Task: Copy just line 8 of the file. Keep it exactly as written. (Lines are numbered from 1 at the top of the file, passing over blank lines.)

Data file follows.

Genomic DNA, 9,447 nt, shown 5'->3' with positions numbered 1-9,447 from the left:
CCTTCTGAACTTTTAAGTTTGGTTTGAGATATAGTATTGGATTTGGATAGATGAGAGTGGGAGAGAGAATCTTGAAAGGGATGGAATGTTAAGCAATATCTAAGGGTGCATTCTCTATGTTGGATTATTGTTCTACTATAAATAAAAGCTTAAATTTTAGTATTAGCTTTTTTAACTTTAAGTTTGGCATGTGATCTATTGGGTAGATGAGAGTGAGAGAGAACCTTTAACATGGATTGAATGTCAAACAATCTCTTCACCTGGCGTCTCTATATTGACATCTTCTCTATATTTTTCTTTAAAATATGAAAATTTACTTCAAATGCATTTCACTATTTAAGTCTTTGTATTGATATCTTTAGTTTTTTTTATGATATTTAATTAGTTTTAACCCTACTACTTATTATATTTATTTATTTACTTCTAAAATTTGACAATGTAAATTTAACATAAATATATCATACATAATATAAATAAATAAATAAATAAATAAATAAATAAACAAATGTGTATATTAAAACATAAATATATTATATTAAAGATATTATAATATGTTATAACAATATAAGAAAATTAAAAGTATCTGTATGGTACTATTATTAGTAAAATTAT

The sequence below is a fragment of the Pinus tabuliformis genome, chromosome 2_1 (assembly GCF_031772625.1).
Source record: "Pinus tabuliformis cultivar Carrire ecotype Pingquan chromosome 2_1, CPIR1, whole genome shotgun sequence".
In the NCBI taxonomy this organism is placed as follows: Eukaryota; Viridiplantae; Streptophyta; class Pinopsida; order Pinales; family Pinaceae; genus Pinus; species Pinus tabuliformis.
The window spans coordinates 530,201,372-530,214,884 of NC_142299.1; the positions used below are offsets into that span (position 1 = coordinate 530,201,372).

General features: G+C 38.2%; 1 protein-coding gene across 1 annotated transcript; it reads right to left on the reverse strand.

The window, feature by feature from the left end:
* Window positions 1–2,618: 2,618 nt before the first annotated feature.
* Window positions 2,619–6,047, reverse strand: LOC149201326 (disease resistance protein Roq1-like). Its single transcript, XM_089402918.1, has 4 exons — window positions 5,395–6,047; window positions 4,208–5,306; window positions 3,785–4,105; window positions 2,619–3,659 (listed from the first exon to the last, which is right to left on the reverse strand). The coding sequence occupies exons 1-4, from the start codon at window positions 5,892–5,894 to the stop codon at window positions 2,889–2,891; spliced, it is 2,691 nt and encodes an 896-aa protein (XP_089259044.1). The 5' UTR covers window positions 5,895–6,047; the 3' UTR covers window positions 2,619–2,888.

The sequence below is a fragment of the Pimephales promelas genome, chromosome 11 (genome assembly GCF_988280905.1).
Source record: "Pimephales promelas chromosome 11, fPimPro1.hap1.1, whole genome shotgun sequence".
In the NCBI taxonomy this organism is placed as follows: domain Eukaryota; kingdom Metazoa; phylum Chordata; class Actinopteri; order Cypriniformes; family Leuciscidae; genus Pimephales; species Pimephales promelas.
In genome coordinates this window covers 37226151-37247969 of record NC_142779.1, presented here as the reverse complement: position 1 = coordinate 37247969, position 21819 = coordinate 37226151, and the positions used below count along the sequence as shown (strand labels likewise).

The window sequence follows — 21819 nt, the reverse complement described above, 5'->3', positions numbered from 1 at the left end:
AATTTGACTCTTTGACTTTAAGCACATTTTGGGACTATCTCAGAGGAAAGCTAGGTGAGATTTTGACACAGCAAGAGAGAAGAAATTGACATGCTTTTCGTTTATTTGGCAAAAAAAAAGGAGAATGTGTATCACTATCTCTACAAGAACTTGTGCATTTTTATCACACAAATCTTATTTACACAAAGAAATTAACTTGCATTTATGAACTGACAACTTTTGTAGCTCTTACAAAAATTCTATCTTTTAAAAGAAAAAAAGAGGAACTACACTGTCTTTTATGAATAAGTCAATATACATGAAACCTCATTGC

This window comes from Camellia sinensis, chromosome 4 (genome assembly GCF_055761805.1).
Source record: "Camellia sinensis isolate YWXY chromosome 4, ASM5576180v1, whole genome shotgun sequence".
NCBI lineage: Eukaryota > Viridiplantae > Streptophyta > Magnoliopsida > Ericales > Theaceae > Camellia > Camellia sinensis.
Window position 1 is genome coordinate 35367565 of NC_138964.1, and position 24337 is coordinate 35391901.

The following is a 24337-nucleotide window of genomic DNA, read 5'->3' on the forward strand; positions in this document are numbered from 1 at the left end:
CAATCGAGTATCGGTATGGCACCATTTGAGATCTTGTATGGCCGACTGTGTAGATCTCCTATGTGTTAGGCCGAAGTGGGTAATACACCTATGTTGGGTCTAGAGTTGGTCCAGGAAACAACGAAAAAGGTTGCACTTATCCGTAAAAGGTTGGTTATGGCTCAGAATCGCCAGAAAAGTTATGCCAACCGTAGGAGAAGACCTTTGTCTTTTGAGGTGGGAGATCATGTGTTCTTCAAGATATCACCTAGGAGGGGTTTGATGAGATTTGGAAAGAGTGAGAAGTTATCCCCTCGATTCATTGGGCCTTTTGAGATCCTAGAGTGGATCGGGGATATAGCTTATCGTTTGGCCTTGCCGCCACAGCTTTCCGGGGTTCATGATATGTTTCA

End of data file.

The window, feature by feature from the left end: